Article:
Griffin Dunne

Switchblade Sisters Episode 80: 'An American Werewolf in London' with 'American Psycho' and 'Charlie Says' Writer Guinevere Turner

Guinevere Turner

An American Werewolf in London

Guinevere Turner is a writer, director and actor who has been working in film and TV since her 1994 debut feature Go Fish, which she wrote, produced and starred in. The film premiered at Sundance and then got picked up by Samuel Goldwyn. Next, Guinevere teamed up with director Mary Harron to write the adaptation of Bret Easton Ellis’ novel American Psycho, starring Christian Bale as a psychopathic finance guy who murders people for fun and to see how much he can get away with. Guinevere also worked with Harron writing The Notorious Bettie Page. She was a writer, story editor, and played a recurring character on Showtime’s The L Word. Her latest screenplay, Charlie Says, tells the story of the women who killed for Charles Manson as they serve out the first few years of their decades-long prison term. Charlie Says is directed by Mary Harron and is in theaters now.

The movie that Guinevere has chosen to discuss is An American Werewolf in London. She and April elaborate on just how groundbreaking this film was in terms of its combination of comedy and real horror. They, of course, dissect the famous werewolf transformation scene. Plus, Guinevere talks about her own process, and how her childhood spent in a cult inspired her newest film Charlie Says. She reveals that she hates it when actors change the dialogue from one of her screenplays, but conversely, as an actress she always asks if she can change lines. She discusses her dislike of tricking actors into performances. And she even touches upon working with Christian Bale on American Psycho and her decades long collaborative relationship with Mary Harron.

You can check out Charlie Says in theaters now.

If you haven't seen it yet, go watch An American Werewolf in London.

With April Wolfe and Guinevere Turner.

You can let us know what you think of Switchblade Sisters on Twitter or Facebook.

Or email us at

Produced by Casey O'Brien and Laura Swisher for

Bullseye with Jesse Thorn: Stephanie Beatriz & Griffin Dunne on Joan Didion

Stephanie Beatriz
Griffin Dunne

New to Bullseye? Subscribe to our podcast in Apple Podcasts or with your favorite podcatcher to make sure you automatically get the newest episode every week.

Photo by Richard Sandoval/Flickr

Stephanie Beatriz on Brooklyn Nine-Nine and taking the lead in The Light of the Moon

For five seasons, Stephanie Beatriz has starred on the hit fox show Brooklyn Nine Nine. It's for real one of our favorites, everyone's great in it - Terry Crews, Andy Samberg, Chelsea Peretti. Stephanie plays Detective Rosa Diaz. And Rosa is easily the toughest cop in the precinct - she's brave, she's serious, she rides a motorcycle.

Now, Stephanie is starring in a brand new movie. It's called The Light of The Moon. In it, Stephanie plays Bonnie, a young woman living in Brooklyn with her boyfriend. Towards the beginning of the film she goes through a vicious sexual assault. And from there, the movie tells the story of the aftermath of that event - its effect on her work life, her relationships… even little stuff - like whether or not she wears headphones when she's walking off the subway. It's a little brutal to watch, but it's also nuanced, realistic and really touching.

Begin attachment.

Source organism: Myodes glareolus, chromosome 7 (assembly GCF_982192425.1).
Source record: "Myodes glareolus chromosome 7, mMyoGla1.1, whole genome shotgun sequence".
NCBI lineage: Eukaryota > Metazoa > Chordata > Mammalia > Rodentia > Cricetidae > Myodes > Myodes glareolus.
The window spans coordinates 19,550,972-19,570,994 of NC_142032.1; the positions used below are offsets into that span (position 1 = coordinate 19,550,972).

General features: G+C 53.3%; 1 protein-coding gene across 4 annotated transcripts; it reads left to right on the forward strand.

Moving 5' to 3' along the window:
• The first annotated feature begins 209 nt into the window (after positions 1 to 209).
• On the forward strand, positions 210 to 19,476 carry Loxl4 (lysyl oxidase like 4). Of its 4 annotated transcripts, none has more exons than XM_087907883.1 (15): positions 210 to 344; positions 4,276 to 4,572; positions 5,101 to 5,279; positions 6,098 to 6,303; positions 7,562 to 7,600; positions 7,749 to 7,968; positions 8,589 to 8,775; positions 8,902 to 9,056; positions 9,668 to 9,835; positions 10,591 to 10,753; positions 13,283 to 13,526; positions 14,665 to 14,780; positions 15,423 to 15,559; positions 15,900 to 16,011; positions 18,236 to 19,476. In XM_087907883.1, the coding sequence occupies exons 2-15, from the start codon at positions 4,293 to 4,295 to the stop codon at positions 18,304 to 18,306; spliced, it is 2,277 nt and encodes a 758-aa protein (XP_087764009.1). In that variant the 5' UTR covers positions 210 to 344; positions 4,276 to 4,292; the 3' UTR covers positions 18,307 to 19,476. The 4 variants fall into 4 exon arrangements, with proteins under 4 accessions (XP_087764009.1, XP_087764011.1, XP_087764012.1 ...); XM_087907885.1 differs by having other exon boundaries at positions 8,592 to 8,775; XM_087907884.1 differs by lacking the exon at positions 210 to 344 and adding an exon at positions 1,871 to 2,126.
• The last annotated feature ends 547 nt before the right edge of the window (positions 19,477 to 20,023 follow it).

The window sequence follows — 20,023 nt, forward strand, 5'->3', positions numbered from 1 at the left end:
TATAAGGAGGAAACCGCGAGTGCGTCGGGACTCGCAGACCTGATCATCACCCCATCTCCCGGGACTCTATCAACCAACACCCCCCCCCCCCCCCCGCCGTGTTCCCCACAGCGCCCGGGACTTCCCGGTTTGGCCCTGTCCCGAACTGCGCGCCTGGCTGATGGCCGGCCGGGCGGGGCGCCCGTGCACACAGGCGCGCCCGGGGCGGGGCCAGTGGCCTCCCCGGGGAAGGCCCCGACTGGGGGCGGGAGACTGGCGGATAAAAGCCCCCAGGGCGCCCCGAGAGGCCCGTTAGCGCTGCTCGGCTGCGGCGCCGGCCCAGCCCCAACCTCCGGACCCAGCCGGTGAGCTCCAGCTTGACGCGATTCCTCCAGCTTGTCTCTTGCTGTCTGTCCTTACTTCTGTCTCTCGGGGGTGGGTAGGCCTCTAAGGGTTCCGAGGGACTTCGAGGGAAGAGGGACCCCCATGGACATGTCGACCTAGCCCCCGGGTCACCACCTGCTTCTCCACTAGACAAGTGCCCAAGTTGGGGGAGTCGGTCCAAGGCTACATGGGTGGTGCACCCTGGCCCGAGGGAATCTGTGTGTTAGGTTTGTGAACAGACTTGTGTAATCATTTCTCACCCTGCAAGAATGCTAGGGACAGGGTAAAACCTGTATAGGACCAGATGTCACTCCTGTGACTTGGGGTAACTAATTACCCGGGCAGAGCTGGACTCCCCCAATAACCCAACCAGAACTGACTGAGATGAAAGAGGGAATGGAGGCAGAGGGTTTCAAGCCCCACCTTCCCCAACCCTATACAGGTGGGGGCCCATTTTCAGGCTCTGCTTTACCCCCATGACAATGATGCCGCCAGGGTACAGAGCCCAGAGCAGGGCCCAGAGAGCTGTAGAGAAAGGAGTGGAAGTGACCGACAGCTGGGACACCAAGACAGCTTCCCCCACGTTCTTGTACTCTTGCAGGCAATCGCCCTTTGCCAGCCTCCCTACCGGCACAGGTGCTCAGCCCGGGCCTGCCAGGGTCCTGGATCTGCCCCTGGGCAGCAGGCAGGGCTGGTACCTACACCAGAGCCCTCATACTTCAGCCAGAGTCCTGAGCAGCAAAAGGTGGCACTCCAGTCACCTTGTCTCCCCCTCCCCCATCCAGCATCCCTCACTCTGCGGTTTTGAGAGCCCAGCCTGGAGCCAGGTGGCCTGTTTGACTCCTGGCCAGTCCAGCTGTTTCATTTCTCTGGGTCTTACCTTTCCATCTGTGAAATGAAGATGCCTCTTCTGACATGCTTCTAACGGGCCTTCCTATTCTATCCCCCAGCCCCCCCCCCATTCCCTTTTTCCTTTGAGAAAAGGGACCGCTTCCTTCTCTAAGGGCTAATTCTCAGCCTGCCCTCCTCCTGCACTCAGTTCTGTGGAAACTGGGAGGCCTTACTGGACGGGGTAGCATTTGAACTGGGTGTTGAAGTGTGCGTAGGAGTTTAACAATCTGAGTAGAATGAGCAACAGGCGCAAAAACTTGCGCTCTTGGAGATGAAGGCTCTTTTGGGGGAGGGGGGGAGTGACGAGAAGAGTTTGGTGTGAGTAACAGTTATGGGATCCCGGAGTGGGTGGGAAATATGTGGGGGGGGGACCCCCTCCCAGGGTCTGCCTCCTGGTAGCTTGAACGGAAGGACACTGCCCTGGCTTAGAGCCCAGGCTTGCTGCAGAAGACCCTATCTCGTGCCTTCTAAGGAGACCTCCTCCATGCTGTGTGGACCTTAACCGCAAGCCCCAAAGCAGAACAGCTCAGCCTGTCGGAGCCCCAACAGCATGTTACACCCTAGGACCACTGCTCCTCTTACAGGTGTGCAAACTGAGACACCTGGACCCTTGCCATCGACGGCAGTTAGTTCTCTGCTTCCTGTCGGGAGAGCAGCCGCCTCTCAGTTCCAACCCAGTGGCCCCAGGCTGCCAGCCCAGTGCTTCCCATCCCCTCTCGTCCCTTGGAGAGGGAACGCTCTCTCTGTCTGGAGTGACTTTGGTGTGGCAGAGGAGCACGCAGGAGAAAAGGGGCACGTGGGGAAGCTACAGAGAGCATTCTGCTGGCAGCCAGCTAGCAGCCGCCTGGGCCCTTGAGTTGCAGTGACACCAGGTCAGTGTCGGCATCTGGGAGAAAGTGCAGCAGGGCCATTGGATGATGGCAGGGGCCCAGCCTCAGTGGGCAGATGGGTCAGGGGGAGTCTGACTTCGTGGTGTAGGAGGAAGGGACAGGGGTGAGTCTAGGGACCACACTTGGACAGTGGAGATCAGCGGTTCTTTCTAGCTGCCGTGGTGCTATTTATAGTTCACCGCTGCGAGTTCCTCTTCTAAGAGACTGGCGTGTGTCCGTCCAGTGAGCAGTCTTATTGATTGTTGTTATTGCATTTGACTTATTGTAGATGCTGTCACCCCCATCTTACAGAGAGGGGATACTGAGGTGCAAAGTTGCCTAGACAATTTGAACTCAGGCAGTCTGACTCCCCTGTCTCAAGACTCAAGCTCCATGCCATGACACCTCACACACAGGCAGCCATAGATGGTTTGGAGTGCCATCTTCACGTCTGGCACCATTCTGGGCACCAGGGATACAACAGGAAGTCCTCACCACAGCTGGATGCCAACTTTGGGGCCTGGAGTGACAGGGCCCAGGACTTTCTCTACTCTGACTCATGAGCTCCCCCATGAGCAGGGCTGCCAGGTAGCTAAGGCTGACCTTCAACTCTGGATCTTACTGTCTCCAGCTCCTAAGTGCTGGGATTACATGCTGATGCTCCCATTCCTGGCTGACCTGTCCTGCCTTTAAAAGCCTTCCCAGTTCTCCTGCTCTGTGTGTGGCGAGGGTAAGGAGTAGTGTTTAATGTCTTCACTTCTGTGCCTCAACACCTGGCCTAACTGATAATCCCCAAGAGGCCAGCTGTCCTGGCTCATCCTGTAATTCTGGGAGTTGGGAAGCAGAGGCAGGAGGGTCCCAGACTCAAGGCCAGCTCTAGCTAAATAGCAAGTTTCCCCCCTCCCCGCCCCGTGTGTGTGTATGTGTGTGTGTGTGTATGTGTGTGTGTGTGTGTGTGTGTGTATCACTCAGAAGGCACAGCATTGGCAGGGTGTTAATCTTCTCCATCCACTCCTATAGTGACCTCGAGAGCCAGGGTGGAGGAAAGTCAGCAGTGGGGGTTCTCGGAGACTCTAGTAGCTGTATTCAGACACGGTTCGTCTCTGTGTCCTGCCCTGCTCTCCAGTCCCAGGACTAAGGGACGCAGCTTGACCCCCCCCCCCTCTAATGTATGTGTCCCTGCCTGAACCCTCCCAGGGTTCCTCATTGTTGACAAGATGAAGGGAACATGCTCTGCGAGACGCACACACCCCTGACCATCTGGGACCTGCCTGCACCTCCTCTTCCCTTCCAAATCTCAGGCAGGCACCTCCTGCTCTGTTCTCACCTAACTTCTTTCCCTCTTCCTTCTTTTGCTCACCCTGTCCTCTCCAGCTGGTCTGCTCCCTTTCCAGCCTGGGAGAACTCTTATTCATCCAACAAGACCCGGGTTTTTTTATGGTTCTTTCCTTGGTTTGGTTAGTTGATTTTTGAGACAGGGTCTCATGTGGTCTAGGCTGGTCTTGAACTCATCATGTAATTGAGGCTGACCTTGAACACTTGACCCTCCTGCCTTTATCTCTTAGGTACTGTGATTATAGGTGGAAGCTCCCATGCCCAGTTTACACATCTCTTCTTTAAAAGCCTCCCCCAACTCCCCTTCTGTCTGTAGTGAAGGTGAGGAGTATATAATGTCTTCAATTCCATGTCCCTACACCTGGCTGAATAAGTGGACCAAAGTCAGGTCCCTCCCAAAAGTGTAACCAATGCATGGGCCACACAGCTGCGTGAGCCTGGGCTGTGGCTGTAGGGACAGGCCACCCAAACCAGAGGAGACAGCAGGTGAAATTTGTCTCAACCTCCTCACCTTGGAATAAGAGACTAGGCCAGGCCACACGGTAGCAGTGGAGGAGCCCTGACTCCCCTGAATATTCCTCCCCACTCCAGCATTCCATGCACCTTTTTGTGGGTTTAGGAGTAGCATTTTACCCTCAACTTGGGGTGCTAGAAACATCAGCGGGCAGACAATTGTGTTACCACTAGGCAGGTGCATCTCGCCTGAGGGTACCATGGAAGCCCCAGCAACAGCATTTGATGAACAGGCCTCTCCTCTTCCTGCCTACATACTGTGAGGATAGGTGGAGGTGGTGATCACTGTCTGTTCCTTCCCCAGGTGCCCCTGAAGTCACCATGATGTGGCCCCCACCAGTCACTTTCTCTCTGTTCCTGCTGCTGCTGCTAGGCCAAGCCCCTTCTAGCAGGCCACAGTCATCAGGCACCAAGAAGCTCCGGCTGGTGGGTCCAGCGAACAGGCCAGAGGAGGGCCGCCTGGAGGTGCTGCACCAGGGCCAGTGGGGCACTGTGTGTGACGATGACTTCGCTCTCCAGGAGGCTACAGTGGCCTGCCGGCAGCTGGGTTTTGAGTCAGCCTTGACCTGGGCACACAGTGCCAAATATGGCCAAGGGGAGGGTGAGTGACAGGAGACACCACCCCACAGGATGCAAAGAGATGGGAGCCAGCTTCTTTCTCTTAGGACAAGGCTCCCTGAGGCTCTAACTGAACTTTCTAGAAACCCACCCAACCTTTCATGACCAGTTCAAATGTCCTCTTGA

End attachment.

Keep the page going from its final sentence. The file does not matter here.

Stephanie's talks with Jesse about all that and more from NPR's studios in New York.

A quick warning - the second half of this interview contains some honest and frank talk about sexual assault and the trauma dealing with it.

Click here to listen to Stephanie's interview on YouTube!"

Photo: David Shankbone/Flickr

Griffin Dunne on making a documentary about his aunt, Joan Didion

Griffin Dunne is mainly an actor. Recently he starred alongside Kathryn Hahn in the Amazon series I Love Dick. He was also in the Dallas Buyers Club, an American Werewolf in London, and in the 1985 Scorsese classic After Hours.

He's also a director - and just released his first ever documentary. It's a biography of his aunt, Joan Didion, one of the most critically acclaimed contemporary writers.

Didion rose to fame for her journalism - she immersed herself in stories. In the late 60s, she broke through with Slouching Towards Bethlehem. In her career she covered a bunch of different stuff - the counter culture, war, immigration. She also wrote a handful of novels, a couple memoirs.

She's lead a fascinating life, but until now, there hadn't been a documentary about her. She's pretty private - doesn't give a lot of interviews, either.

The film is called Joan Didion: The Center Will Not Hold, and it's available on Netflix now. Dunne gives us an intimate look at one of the most compelling thinkers alive. It talks about her impact on journalism, her works of fiction too. Dunne also focuses a lot on one of the biggest tragedies to strike Didion's life: in 2003, her husband John Dunne died of a heart attack. Not long after that she also lost daughter, Quintana Roo Dunne.

Click here to listen to Griffin's interview on YouTube!"

The Outshot: The Dana Carvey Show

Finally, for this week's Outshot, Jesse plugs the Dana Carvey Show - possibly the funniest thing to ever follow Home Improvement on ABC.

Click here to listen to Jesse's Outshot on YouTube!"

Syndicate content